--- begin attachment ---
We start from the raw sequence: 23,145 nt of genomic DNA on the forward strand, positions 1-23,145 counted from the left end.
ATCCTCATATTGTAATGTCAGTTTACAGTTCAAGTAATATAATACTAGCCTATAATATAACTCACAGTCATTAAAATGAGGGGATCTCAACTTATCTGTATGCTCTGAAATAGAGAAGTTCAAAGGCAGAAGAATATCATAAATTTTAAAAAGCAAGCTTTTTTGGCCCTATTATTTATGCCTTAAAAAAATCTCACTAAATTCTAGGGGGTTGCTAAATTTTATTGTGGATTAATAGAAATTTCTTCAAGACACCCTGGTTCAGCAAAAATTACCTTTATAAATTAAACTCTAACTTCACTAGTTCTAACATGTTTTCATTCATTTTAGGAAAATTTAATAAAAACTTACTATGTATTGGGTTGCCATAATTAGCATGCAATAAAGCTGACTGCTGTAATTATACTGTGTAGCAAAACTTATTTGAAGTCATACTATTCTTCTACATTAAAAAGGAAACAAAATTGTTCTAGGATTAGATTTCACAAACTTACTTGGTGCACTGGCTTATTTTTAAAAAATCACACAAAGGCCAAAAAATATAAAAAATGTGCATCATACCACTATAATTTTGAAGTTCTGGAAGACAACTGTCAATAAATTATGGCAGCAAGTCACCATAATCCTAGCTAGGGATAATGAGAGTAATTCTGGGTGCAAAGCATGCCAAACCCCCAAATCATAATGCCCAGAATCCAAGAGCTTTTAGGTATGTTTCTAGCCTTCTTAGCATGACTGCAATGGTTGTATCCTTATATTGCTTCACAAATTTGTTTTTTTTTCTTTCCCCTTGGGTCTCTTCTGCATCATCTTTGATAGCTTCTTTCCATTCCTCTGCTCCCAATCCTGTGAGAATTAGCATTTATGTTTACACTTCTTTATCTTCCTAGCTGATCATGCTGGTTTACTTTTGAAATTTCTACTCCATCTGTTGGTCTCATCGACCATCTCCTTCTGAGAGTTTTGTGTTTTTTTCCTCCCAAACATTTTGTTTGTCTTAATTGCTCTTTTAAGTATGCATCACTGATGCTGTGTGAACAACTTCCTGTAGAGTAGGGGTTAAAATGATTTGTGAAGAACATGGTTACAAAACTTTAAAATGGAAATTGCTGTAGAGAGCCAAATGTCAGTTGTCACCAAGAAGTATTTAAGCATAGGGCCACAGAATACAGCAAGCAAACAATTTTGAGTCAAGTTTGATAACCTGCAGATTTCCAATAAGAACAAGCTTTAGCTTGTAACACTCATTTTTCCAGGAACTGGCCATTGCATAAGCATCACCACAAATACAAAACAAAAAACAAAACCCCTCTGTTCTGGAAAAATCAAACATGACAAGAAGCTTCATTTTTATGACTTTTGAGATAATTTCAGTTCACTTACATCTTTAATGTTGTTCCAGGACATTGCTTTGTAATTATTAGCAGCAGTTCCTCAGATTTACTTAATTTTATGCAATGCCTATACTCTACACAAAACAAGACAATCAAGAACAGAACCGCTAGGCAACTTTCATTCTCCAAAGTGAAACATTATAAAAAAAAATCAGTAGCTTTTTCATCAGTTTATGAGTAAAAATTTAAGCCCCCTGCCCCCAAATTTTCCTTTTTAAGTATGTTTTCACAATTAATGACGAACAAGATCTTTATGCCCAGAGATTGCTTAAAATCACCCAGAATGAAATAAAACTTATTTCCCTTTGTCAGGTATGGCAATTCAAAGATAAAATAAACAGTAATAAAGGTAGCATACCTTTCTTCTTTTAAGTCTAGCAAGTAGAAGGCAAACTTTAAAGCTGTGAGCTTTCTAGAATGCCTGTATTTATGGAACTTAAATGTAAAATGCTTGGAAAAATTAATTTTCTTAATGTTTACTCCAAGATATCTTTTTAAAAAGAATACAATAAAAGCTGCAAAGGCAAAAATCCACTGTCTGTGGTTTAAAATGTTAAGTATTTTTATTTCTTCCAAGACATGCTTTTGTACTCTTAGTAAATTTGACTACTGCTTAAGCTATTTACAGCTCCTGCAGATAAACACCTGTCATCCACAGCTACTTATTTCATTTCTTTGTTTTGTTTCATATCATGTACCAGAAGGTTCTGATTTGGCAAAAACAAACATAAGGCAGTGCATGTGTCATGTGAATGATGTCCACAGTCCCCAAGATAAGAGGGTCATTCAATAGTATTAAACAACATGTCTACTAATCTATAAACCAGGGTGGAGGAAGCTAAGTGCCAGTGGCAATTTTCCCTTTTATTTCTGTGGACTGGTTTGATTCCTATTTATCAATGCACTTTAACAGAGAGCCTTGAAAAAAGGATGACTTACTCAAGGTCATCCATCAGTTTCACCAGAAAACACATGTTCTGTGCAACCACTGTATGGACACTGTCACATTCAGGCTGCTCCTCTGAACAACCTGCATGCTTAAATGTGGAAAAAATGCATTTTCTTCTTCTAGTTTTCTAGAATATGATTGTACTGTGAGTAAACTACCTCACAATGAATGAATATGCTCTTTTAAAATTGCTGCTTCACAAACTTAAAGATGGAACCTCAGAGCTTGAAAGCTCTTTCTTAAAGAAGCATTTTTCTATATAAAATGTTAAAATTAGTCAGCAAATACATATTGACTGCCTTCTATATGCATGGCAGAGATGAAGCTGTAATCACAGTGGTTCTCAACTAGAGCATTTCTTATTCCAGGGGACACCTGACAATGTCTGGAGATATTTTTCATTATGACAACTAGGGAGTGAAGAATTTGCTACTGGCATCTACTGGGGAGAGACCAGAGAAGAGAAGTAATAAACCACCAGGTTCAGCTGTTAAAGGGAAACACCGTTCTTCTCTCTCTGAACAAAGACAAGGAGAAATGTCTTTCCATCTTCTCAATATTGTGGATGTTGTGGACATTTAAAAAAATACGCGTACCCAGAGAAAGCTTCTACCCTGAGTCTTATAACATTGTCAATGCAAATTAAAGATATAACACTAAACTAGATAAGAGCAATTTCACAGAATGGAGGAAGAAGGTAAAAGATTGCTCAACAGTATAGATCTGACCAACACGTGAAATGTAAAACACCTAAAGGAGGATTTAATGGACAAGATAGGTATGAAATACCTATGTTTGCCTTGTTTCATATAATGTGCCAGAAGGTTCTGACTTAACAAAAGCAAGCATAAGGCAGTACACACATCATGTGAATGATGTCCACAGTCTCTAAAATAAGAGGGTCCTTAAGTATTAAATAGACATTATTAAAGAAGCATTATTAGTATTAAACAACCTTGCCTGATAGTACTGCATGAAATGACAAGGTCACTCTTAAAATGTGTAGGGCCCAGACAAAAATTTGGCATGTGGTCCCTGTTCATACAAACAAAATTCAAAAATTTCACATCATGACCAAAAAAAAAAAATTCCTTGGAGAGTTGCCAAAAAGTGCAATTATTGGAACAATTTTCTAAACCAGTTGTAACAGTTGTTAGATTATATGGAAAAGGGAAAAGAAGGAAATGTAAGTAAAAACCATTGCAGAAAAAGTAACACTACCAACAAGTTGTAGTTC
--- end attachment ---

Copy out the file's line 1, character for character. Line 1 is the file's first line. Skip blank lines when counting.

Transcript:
We start from the raw sequence: 23,145 nt of genomic DNA on the forward strand, positions 1-23,145 counted from the left end.